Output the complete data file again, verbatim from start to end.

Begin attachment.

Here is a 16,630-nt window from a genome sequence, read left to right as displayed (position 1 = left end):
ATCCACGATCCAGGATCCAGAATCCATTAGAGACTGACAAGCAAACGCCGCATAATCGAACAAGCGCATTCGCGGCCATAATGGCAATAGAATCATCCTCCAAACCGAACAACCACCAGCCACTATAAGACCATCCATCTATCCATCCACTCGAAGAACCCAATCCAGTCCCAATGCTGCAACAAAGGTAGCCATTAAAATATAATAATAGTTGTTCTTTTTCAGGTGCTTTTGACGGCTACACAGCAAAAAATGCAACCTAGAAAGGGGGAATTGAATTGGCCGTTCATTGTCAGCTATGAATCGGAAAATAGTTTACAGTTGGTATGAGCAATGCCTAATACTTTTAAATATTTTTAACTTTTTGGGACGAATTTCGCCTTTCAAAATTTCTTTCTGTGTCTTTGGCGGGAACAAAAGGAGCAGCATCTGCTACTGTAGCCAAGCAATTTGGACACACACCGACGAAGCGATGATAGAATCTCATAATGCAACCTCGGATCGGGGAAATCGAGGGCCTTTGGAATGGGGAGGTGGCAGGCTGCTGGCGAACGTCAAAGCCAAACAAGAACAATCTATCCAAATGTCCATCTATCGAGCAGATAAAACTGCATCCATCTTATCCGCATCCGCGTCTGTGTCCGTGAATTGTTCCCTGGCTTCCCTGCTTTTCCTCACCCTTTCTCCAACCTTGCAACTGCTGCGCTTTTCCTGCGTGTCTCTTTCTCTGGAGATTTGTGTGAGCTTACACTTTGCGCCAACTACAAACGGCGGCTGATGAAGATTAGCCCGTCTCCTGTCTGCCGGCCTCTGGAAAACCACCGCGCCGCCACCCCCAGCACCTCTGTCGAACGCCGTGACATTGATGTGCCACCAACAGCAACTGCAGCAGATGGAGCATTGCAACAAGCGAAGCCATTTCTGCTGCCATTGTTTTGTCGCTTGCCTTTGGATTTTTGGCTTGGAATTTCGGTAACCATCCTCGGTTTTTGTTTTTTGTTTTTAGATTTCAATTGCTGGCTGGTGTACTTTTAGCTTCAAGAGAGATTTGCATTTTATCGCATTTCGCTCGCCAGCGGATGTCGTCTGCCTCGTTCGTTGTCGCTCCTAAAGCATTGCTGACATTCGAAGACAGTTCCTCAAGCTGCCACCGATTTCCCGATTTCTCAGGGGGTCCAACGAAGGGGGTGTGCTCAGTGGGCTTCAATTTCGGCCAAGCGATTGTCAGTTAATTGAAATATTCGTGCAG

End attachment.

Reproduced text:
Here is a 16,630-nt window from a genome sequence, read left to right as displayed (position 1 = left end):
ATCCACGATCCAGGATCCAGAATCCATTAGAGACTGACAAGCAAACGCCGCATAATCGAACAAGCGCATTCGCGGCCATAATGGCAATAGAATCATCCTCCAAACCGAACAACCACCAGCCACTATAAGACCATCCATCTATCCATCCACTCGAAGAACCCAATCCAGTCCCAATGCTGCAACAAAGGTAGCCATTAAAATATAATAATAGTTGTTCTTTTTCAGGTGCTTTTGACGGCTACACAGCAAAAAATGCAACCTAGAAAGGGGGAATTGAATTGGCCGTTCATTGTCAGCTATGAATCGGAAAATAGTTTACAGTTGGTATGAGCAATGCCTAATACTTTTAAATATTTTTAACTTTTTGGGACGAATTTCGCCTTTCAAAATTTCTTTCTGTGTCTTTGGCGGGAACAAAAGGAGCAGCATCTGCTACTGTAGCCAAGCAATTTGGACACACACCGACGAAGCGATGATAGAATCTCATAATGCAACCTCGGATCGGGGAAATCGAGGGCCTTTGGAATGGGGAGGTGGCAGGCTGCTGGCGAACGTCAAAGCCAAACAAGAACAATCTATCCAAATGTCCATCTATCGAGCAGATAAAACTGCATCCATCTTATCCGCATCCGCGTCTGTGTCCGTGAATTGTTCCCTGGCTTCCCTGCTTTTCCTCACCCTTTCTCCAACCTTGCAACTGCTGCGCTTTTCCTGCGTGTCTCTTTCTCTGGAGATTTGTGTGAGCTTACACTTTGCGCCAACTACAAACGGCGGCTGATGAAGATTAGCCCGTCTCCTGTCTGCCGGCCTCTGGAAAACCACCGCGCCGCCACCCCCAGCACCTCTGTCGAACGCCGTGACATTGATGTGCCACCAACAGCAACTGCAGCAGATGGAGCATTGCAACAAGCGAAGCCATTTCTGCTGCCATTGTTTTGTCGCTTGCCTTTGGATTTTTGGCTTGGAATTTCGGTAACCATCCTCGGTTTTTGTTTTTTGTTTTTAGATTTCAATTGCTGGCTGGTGTACTTTTAGCTTCAAGAGAGATTTGCATTTTATCGCATTTCGCTCGCCAGCGGATGTCGTCTGCCTCGTTCGTTGTCGCTCCTAAAGCATTGCTGACATTCGAAGACAGTTCCTCAAGCTGCCACCGATTTCCCGATTTCTCAGGGGGTCCAACGAAGGGGGTGTGCTCAGTGGGCTTCAATTTCGGCCAAGCGATTGTCAGTTAATTGAAATATTCGTGCAG